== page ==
Portrait of my Father, John Douglas Piper – Photogravure prints, each from an edition of 12
Sheet size 20″ x 16″ Plate size 10.5″ x 8″
Top row: G-clamp, outside calipers, child’s trowel circa. 1969, scratch awl
Bottom row: lacquer brush, wrench, spring dividers, tailors shears
In this series of eight photogravure prints, John Douglas Piper explores memory, sentimentality and the semantic meaning of an object. Piper’s father was an engineer and his studio is full of his father’s tools, neatly arranged and ordered ready for work. This final selection from hundreds of objects and tools expresses an aspect of personality, family relationship and memory. The similarity of form between the feminine outside calipers and the more masculine spring dividers is a reference to the artist and his twin sister. The delicate simplicity of the lacquer brush speaks of gentleness and creativity, whilst the more powerful and aggressive forms of the G-clamp and wrench speak of trauma and control.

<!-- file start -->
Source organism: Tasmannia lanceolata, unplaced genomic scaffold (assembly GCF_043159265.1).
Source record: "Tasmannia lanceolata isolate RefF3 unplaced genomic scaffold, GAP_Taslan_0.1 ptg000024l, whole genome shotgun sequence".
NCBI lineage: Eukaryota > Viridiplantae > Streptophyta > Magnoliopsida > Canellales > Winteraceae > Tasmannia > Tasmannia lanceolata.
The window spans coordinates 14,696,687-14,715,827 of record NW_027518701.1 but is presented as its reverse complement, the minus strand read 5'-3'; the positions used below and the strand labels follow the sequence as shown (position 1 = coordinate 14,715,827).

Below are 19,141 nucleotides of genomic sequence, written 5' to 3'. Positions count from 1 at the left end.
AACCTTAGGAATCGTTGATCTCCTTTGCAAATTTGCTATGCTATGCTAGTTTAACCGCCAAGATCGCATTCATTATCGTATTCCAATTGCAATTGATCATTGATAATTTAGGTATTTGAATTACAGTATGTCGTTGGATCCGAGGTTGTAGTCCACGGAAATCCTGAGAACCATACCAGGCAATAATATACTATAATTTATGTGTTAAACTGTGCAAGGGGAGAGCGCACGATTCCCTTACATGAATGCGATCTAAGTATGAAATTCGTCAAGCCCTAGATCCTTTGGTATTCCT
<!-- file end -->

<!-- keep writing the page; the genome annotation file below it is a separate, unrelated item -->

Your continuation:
I’m constantly reminded of my father each day at the studio as I’m surrounded by my/his tools, most of which are of the finest quality. I remember how he taught me how to use each one as a young boy. Faced with an engineering or build problem during my working day I will ask what would dad have done. Often I’m rewarded with an elegant, simple solution quite out of the blue. This is a very personal work about my complex relationship with my father. JDP
See more work by John Douglas Piper at The Rowley Gallery.